A second communication system involves a sending unit, for example terminal 620, connected through communication link 622 to communication processing apparatus, for example email server 624. Email server 624 processes the communication from terminal 620 to determine its intended recipient and proceeds to forward the communication through link 626 to receiving terminal 628.
A third communication, substantially in parallel with the earlier described systems, begins at sending terminal 640 connects through communication link 642 to communication server 644. Communication server 644 processes the communication from terminal 640 to determine its intended recipient and proceeds to forward it through link 646 to receiving terminal 648.
The prior art system described above connects three exemplary communications, e.g. a voice communication, an email communication, and a network-based communication, through three parallel systems. No provision is made for combining and coordinating the communications, leaving this task to the recipient. Telephone 612, terminal 628 and terminal 648 may be in the same office. If all of the communications in the examples above occur at the same time to the same recipient, the result may be difficult to manage.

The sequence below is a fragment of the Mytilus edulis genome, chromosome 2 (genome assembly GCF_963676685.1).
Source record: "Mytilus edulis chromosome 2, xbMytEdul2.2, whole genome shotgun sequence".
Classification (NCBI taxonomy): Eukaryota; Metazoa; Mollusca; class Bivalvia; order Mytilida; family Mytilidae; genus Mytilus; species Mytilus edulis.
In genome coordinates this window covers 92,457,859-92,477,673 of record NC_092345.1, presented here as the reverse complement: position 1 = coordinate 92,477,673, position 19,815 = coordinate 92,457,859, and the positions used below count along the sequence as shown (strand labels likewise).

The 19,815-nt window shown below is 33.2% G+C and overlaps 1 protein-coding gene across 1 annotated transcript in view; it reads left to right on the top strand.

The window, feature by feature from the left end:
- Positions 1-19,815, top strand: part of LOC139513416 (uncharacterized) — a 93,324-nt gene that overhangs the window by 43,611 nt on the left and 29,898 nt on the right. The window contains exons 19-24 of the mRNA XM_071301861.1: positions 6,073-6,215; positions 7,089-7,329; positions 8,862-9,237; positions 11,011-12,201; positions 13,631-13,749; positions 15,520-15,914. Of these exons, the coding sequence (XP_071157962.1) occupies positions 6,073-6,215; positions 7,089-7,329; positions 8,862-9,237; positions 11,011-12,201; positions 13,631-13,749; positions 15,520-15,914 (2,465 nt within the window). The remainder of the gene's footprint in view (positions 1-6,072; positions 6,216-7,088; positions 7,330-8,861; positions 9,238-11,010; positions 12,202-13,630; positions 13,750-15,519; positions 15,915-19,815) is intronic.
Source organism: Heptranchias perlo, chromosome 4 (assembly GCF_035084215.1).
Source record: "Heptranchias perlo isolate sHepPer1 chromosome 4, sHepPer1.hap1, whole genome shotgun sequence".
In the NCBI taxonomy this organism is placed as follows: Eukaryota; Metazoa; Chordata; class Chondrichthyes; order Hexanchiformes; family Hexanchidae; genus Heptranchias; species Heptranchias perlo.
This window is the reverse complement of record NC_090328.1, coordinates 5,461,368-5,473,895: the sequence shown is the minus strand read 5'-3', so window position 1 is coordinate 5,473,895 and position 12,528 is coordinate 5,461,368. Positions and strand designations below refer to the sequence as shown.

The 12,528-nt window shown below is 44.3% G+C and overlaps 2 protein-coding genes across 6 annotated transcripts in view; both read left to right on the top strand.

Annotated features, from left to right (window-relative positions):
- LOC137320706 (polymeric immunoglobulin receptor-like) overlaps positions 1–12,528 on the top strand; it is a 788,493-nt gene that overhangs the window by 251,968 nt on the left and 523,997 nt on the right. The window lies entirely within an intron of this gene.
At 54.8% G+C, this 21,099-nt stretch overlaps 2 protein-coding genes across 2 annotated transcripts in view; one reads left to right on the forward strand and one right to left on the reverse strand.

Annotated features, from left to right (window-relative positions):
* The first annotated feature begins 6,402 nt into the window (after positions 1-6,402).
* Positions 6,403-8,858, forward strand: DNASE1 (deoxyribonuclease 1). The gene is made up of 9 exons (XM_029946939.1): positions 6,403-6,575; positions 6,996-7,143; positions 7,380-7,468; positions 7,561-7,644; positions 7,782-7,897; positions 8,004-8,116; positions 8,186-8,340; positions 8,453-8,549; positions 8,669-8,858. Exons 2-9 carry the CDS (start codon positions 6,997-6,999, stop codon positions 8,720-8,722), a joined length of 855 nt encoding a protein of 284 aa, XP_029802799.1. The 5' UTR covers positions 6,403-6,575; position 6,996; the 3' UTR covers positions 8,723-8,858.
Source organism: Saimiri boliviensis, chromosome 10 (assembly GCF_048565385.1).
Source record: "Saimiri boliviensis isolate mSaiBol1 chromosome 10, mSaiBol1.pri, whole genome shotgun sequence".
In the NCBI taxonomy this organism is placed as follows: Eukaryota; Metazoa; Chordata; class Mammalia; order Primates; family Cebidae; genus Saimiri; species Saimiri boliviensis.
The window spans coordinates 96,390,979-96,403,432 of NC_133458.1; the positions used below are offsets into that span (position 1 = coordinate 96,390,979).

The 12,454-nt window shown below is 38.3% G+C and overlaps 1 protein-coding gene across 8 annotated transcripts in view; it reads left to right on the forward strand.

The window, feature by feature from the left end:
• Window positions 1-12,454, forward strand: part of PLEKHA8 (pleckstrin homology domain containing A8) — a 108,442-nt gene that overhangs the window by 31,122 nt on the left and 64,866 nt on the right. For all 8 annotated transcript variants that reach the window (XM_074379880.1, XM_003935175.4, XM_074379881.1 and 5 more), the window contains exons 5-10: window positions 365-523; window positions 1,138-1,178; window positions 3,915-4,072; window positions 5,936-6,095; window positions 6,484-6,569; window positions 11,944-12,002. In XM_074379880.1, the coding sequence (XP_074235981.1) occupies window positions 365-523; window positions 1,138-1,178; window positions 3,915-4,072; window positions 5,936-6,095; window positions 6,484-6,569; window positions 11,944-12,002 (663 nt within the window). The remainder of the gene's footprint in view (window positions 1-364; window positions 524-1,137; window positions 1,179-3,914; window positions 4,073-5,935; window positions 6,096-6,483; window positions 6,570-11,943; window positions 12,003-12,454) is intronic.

A sending unit, for example terminal 666, transmits a communication through communication link 670 to a communication processing unit, for example email server 672. Email server 672 receives the communication and identifies the recipient, then forwarding the communication through link 674 to integrated server 660.
A second sending unit, for example terminal 682, transmits a communication through communication link 684 to a communication processing unit, for example server 686. Server 686 receives the communication and identifies the recipient, then forwarding the communication through link 688 to integrated server 660.